|Date: ||Fri, 27 Oct 2006 10:53:39 -0700|
|Reply-To: ||peter link <firstname.lastname@example.org>|
|Sender: ||"SPSSX(r) Discussion" <SPSSX-L@LISTSERV.UGA.EDU>|
|From: ||peter link <email@example.com>|
|Subject: ||Re: small sample-repeated predictors-more|
|Content-Type: ||text/plain; charset="US-ASCII"|
For your hypothetical example of many people observed many times, I would
recommend MIXED procedure (or some other software for Multilevel Modelling -
HLM, MLwin, MIXOR, SAS Proc Mixed, to name a few). To reiterate, linear
regression is not advised in this situation due to assumptions not being met
(non-independent observations, [E(ei * ej) does not equal 0].) If
interested in this approach see Singer & Willett, Applied Longitudinal Data
Analysis, Oxford University Press, 2003.
From: Rcarlstedt@aol.com [mailto:Rcarlstedt@aol.com]
Sent: Thursday, October 26, 2006 5:43 PM
To: Peter Link; SPSSX-L@LISTSERV.UGA.EDU
Subject: Re: small sample-repeated predictors-more
In a message dated 10/26/2006 8:18:01 PM Eastern Standard Time,
I wouldn't suggest doing linear regression on a single individual using
pre- and post. If you would do it this way, why not use all of the data
points, not just pre- and post-? That would make more sense to me.
The reason for this was that in the pre-condition HRV was only monitored
(5 predictor HRV measures), in the second post condition the player engaged
in an intervention that manipulated HRV while being monitored. In both cases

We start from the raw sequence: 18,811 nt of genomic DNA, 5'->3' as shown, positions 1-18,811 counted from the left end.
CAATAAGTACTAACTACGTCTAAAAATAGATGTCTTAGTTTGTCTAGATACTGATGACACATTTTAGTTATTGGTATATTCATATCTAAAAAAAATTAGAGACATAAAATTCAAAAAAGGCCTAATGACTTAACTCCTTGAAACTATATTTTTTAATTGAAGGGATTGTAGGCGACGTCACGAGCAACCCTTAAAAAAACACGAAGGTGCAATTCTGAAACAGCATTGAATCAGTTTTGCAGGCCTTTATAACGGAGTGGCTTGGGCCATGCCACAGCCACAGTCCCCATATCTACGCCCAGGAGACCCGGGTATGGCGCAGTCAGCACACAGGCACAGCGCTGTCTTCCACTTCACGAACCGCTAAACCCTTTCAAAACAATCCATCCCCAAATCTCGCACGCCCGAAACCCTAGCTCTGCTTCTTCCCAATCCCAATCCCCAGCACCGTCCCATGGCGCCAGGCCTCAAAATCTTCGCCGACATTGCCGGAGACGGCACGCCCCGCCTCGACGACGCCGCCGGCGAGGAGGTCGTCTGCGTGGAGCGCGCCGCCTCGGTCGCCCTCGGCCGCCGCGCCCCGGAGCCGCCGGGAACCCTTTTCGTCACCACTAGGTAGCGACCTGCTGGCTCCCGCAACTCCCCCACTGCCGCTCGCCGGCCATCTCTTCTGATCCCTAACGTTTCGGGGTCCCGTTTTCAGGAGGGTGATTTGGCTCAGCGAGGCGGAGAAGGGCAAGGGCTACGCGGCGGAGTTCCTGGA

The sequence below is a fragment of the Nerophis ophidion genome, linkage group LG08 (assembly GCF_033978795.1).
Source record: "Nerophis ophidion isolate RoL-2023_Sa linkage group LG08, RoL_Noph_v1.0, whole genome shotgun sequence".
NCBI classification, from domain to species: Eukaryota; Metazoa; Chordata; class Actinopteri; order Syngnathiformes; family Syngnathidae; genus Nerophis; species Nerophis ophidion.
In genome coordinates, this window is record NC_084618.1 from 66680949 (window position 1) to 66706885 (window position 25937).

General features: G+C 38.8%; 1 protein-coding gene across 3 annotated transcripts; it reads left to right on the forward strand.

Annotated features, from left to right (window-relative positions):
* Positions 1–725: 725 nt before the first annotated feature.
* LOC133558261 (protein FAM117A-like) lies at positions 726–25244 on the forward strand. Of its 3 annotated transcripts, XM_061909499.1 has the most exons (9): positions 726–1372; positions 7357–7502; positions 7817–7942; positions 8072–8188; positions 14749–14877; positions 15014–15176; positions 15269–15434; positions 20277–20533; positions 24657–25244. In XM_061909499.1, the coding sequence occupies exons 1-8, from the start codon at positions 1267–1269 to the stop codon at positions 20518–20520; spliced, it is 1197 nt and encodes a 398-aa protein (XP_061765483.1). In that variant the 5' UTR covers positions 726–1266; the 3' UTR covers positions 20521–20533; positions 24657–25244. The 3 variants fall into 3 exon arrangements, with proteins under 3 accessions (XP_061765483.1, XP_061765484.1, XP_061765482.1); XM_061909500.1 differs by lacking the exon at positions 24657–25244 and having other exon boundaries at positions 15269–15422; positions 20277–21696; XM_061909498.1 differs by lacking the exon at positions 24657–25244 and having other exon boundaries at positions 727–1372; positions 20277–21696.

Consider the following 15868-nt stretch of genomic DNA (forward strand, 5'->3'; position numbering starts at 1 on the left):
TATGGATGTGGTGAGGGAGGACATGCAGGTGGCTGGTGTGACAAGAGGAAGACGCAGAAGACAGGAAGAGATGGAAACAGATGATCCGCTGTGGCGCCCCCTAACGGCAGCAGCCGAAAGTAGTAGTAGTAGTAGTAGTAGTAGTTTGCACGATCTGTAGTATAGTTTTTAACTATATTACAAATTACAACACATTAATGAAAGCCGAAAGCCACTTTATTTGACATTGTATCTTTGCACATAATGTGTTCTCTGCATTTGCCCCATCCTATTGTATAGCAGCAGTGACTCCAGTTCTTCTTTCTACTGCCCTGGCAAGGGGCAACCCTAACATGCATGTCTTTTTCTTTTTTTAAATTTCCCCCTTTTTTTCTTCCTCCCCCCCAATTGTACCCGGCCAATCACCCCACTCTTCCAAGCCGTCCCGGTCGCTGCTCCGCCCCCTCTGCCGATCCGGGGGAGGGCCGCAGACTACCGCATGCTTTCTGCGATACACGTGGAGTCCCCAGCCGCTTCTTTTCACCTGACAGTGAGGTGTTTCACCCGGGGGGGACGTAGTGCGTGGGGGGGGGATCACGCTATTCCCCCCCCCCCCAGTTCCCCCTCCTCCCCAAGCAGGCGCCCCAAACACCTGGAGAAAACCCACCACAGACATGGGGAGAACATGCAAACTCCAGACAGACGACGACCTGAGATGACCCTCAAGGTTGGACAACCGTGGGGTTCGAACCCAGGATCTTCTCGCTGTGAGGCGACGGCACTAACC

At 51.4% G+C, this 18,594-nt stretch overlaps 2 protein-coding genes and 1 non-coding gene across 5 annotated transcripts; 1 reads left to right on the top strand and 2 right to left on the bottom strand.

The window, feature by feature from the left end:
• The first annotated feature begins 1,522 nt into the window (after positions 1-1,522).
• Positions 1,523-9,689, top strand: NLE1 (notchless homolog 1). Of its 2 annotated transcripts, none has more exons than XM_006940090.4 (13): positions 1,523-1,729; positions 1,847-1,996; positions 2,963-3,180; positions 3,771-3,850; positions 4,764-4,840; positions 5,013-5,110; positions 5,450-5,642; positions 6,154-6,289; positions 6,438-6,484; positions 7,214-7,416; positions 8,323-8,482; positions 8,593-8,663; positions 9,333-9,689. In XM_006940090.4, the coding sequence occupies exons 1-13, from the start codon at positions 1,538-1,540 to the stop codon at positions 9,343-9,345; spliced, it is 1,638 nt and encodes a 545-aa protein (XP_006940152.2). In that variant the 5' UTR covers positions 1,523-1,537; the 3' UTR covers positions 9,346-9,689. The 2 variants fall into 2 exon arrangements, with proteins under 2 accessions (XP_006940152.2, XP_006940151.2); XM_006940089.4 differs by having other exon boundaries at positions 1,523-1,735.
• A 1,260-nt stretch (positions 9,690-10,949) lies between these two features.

I wanted to find correlations between predictors and outcome measures and
variance explained through multiple regression and then compare differences
(i.e., was more of the variance explained in outcome on the basis of HRV
post compared to pre-no intervention).
Esentially, you are saying even if one has hundreds of measures obtained
through hundreds of measurement occasions that are hypothesized to predict
and correspond to specific outcome measures (each HRV data point corresponds
to an outcome [HRV-low frequency and say, batting result]) one should/cannot
validly use multiple regression to determine variance explained?
Roland A. Carlstedt, Ph.D.
Licensed Clinical Psychologist/Licensed Applied Psychologist
Clinical and Research Director: Integrative Psychological Services of NYC
Chair and Head Mentor: American Board of Sport Psychology
Research Fellow in Applied Neuroscience: Brain Resource Company